Twitter Says It Sold Data to Cambridge University Researcher

Twitter Says It Sold Data to Cambridge University Researcher

"We conducted our own internal review and did not find any access to private data about people who use Twitter", the company said in an email.

McLaughlin goes on to explain that any information you include in social media profiles like age, location and preferences can be extremely valuable to those looking to cash in, "the more data someone has on you the more targeted advertisements.big corporations, big companies will pay a lot of money to target ads to consumers".

Cambridge Analytica, a data firm that worked with the Trump campaign, is facing scrutiny for allegedly misleading rival social-media company Facebook and violating its policy for handling user data.

Twitter sold data to the Cambridge University researcher who harvested millions of Facebook users' private information without their consent.

After that, Twitter made a decision to remove Cambridge Analytica and related entities as Cambridge Analytica operated "using a business model that inherently conflicts with acceptable Twitter Ads business practices".

Twitter openly sells public data access to organisations through its application programming interface (APIs).

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Since the 2016 US Presidential election, Twitter has been criticized for its failure to prevent the spread of fake news.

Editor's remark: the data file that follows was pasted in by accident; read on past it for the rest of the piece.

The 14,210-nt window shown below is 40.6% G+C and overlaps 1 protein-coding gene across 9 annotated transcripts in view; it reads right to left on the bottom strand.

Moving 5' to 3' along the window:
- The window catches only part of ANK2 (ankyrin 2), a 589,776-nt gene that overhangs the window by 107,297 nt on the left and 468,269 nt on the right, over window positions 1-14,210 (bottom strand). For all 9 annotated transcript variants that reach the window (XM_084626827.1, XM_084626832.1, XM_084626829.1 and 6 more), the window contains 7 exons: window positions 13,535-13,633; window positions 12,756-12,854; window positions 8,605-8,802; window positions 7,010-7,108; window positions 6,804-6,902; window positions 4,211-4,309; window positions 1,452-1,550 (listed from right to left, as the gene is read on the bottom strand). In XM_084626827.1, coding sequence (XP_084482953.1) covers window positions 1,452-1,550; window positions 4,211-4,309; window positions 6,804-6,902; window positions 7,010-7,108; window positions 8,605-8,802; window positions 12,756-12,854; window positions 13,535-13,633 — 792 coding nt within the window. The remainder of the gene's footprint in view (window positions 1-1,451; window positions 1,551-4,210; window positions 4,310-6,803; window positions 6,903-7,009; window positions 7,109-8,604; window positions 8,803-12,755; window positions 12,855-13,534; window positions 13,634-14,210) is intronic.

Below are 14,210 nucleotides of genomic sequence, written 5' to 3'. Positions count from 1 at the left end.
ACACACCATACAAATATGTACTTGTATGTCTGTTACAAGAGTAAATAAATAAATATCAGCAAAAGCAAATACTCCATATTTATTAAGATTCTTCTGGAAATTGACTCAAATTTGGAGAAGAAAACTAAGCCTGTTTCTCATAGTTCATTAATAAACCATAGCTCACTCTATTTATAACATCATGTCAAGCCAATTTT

As per the GSR data, accessed on August 17, 2016, the enterprise also offered segmented data which included general demographic makeup and economic situation, psychological traits, interests, hobbies, favourite celebrities and top music artists. In the January-March quarter of this year, the company claims to have removed more than 142,000 apps connected to the Twitter API. Twitter also practices portion control, only giving access to tweets published over a limited period of time.

Although GSR's shopping habits were above board, Cambridge Analytica was quick to deny receiving or using any data obtained this way.

Kogan's company, Global Science Research (GSR), gained access to Twitter data through its API, reportedly for a single day in 2015. That revelation has prompted regulatory investigations in several countries and an appearance by Facebook CEO Mark Zuckerberg before the U.S. Congress (see Facebook: Day of Reckoning, or Back to Business as Usual?). This incident was made possible because of Facebook's ever so callous attitude towards their users' privacy.

More is expected to follow in the coming months, as Twitter reacts to the data privacy controversy and how it's affected the entire online space.

Citing a person familiar with the matter, The Wall Street Journal reported on Wednesday that Cambridge Analytica is no more, and employees have been told to turn in their computers.